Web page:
sensus report with recommendations for the system’s improvement—The Future of Drug Safety: Promoting and Protecting the Health of the Public (hereafter referred to as the IOM report)—was released on September 22, 2006. The IOM committee that produced the report identified four major vulnerabilities in the U.S. drug safety system: (1) chronic underfunding; (2) organization problems, particularly inadequate integration of pre-and postmarket data review; (3) a range of technical problems related to the insufficient quantity and quality of postmarket data and inadequate capability to systematically monitor the risks and benefits of drugs after marketing (an underlying issue being the use of modern information technology and informatics, and the human expertise and systems that enable their use); and (4) unclear regulatory authority and insufficiently flexible regulatory tools (IOM, 2007a).

Since the IOM report was issued, the FDA has taken a number of steps toward implementing the improvements recommended by the report (see Box 1-1). Like many government agencies, however, the FDA is financially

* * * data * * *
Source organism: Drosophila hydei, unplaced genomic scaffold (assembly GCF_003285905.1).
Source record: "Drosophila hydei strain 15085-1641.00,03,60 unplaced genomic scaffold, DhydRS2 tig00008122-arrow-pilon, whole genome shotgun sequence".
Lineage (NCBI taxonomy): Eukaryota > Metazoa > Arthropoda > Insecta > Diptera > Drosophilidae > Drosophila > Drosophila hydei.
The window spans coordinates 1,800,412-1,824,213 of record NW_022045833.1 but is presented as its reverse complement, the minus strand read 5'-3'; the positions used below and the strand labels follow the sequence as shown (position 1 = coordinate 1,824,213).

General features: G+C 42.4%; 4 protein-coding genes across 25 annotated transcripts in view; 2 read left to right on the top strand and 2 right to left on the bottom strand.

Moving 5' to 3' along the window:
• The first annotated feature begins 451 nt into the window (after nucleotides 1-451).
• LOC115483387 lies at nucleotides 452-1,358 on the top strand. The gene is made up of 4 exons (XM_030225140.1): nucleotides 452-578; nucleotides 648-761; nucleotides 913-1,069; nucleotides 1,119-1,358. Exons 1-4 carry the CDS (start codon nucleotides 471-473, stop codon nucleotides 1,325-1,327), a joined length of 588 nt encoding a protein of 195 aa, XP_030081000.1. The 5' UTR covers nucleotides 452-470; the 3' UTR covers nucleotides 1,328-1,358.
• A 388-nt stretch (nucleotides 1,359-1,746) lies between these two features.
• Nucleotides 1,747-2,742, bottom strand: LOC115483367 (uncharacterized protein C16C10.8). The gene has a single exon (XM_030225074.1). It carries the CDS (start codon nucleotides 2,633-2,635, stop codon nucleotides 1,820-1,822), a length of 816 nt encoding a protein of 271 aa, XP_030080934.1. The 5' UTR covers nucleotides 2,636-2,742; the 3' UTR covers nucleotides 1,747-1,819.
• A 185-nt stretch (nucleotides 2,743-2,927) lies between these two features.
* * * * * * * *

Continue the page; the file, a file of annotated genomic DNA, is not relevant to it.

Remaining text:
BOX 1-1

Highlights of the FDA’s Response to the IOM Report

Strengthening the Science

Improving how the agency assesses risk is a central component of the FDA’s efforts to improve pharmaceutical drug safety. The agency is operating in this area with the belief that new scientific discoveries and the expanded availability of new data sources for pharmacoepidemiological research are creating an emerging science of safety that will support a life-cycle approach to drug safety (e.g., by helping to build safety into products prior to approval and by targeting patients who are more likely to benefit from a given product). The FDA has already started or is taking steps toward initiating a pilot program to review systematically new safety data for new molecular entities (NMEs) approximately 18 months after approval; upgrading the electronic Adverse Event Reporting System* (AERS) and expanding safety database resources in an effort to strengthen epidemiological surveillance methods and tools; and employing several Critical Path Initiative** activities designed to improve safety evaluation and establish best practices for protocol reviews.

Improving Communication and Information Flow

Improving the FDA’s communication and information flow is another key component of the agency’s current efforts to strengthen the effectiveness of the U.S. drug safety system. The FDA believes that open and transparent communication among the agency, health care providers, and patients is paramount to the rapid and

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